Back to school

#SillySeasonPR #13
Back to School #Silly SeasonPR

Back to school

And back to work, along with millions of others.

As more people get back to their desks, the PR machinery will slowly fire up and the flow of press release will increase.

Those businesses which have continued promoting themselves throughout the holiday will have taken advantage of the opportunities as other businesses wound down.

The press and media always need good content and comment, even over holidays. It can be a good time to obtain coverage.

If an article featuring you is posted online, you can link to it or refer to it at any time.

Thank you for reading our #SillySeasonPR posts.

Most of the hints and tips apply any time, so use them to boost your PR not only in the silly season but all year round.

Don’t be pushy

#SillySeasonPR #12

Don't be pushy! #SillySeasonPR

Don’t be pushy

“Come and interview us and we will give you an exclusive story.”

“This is our story and this is the angle.”

“I sent you a press release, but haven’t seen it in your newspaper.”

I’ve heard these a few times lately.

They don’t get you off to a very good start. I jump at the chance of an interesting interview or a good story and I’ve got a good nose for news and can usually tell (but not always).

Give yourself the best chance

Many press releases don’t get published.

This can be because they are:

  • irrelevant to the publication
  • inaccurate
  • an advert disguised as news
  • so poorly written that no one understands it
  • sent too late to meet the deadline
  • just not interesting

There are many reasons why they don’t get published, but don’t let being pushy be one of them.

How can I get my press release considered for publication?

  • Make it relevant – research the publication and tailor it accordingly
  • Check all the facts so that everything you say is correct
  • Don’t sell – tell a real story. Adverts aren’t news
  • Make sure it is well written. Let colleagues or friends read it to check they understand it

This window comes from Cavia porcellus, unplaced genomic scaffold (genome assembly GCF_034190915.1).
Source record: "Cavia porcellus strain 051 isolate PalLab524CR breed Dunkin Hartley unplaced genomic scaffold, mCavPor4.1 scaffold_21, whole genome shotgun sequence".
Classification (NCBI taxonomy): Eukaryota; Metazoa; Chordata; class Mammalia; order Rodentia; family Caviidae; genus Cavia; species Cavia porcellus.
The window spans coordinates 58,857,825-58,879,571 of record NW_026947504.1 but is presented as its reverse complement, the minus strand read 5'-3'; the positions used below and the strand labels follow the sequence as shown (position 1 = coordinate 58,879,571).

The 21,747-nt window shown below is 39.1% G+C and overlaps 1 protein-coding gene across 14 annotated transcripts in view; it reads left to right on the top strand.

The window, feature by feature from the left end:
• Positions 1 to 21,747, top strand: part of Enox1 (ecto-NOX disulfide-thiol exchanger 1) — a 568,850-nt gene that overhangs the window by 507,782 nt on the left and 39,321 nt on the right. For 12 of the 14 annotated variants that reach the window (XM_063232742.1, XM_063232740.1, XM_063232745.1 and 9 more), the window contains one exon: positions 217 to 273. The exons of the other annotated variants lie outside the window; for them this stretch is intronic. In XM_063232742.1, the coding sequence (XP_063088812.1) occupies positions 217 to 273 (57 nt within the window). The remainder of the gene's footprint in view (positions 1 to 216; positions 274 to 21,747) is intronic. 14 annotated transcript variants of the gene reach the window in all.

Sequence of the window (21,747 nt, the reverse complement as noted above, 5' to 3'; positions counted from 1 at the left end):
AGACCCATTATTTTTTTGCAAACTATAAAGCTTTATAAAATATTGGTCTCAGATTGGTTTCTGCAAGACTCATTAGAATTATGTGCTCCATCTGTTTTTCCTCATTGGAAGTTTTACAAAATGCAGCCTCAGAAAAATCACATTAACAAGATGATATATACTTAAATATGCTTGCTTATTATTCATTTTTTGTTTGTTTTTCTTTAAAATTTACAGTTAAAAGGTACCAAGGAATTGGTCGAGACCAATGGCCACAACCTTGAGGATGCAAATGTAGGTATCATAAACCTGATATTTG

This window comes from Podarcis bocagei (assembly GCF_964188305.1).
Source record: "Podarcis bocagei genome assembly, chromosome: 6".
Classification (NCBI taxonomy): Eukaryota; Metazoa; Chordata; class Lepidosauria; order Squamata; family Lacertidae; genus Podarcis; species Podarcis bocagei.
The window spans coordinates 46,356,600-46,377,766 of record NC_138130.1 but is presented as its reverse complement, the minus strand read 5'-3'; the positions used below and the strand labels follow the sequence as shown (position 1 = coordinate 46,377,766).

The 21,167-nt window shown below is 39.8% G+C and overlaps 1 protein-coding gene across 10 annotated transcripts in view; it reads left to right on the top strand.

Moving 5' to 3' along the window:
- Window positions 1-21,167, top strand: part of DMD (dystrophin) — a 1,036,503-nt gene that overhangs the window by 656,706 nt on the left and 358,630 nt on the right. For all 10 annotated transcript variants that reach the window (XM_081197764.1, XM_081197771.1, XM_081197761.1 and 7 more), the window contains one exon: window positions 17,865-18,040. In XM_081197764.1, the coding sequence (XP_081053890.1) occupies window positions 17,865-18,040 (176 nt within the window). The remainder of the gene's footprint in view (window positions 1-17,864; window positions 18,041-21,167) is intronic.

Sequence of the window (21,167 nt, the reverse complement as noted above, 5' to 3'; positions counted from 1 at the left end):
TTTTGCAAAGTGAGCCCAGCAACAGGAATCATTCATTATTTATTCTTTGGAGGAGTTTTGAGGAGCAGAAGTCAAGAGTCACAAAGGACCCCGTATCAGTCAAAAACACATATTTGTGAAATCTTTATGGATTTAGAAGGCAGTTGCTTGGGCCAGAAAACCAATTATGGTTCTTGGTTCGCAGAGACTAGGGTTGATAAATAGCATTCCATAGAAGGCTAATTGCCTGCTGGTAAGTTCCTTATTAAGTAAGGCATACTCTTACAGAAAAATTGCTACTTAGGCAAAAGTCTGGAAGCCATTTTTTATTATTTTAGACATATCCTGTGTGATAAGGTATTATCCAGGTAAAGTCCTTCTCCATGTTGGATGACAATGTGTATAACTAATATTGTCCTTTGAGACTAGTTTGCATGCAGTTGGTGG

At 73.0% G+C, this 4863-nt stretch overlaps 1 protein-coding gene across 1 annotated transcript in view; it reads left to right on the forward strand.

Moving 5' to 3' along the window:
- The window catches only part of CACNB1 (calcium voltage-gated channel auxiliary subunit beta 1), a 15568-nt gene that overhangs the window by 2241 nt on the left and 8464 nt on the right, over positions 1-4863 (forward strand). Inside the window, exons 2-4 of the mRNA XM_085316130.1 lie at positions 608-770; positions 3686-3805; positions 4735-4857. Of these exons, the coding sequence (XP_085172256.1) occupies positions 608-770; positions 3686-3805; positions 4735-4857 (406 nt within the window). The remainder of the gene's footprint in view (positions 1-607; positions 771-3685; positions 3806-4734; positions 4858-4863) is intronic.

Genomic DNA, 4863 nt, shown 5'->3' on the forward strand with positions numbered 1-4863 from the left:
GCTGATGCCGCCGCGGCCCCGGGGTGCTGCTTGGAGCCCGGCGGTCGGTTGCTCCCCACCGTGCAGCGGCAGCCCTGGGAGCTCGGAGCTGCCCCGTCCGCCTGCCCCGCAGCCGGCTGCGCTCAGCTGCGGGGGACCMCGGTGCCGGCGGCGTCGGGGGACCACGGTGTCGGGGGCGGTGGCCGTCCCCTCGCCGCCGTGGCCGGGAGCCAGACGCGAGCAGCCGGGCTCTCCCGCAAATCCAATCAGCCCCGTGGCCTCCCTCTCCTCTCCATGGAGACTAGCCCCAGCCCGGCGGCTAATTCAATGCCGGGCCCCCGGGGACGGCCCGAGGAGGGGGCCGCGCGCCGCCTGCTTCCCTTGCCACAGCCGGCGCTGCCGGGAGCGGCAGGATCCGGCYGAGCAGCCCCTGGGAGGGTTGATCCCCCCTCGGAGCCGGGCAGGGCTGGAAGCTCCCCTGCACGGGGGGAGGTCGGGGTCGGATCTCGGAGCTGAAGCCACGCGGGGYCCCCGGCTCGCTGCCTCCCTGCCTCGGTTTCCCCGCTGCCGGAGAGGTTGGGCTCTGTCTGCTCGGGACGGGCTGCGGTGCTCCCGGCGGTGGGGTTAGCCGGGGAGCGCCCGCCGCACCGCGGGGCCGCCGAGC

• Send it in good time, especially if timing is essential, eg to publicise an event
  • Make sure it is interesting. Just because you are excited, doesn’t mean other people will be
  • Make yourself useful to journalists – help them do their jobs

If your press release is all of these things, it has a better chance of being considered for publication, but there is still no guarantee.

The editor could suddenly decide to reduce the number of pages in an issue so articles planned for inclusion will have to be left out.

Late news often arrives. A company making a lot of people redundant could take precedence over other news as could a company announcing a lot of new jobs.

However much we plan, we can’t tell what other news is going to come up.

Work with journalists

Journalists aren’t happy when they’ve been working on articles and their space is cut, so you won’t make them any happier by badgering them about including your press release.

The more helpful you are and the better the news you provide, the more likely a journalist will include it or try to give you coverage.

Being pushy will not help.

Your #SillySeasonPR #12 task is to review your press release to make it relevant, interesting and suitable for the publications you are targeting. Good luck and do ask any questions you have.

Tomorrow: ? Visit to find out

Use the content and tips in our videos and posts below to boost your business.

 

Offer comment

#SillySeasonPR #11

Offer comment #SillySeasonPR

Offer comment

Journalists and broadcasters are often looking for comment on issues.

On one occasion I contacted three architects and managed to get a comment from one. Guess who was featured in the newspaper along with a photo for a few minutes’ work.

How do I become a recognised authority on my subject?

  • Issue press releases offering genuine comment on a topical issue
  • Build relationships with journalists and let them know you can provide comment on your area
  • Add comment to your web site so that journalists searching online for comment will find you
  • Comment on topics on social media networks
  • Publish your own research and reports on your areas of expertise

You won’t necessarily get asked immediately, but when something does crop up needing a comment, journalists will know to contact you or can find you easily when they search online.

Your #SillySeasonPR #11 task is to think how journalists can discover your expertise. Good luck and do ask any questions you have.

Tomorrow: ? Visit to find out

Use the content and tips in our videos and posts below to boost your business.

 

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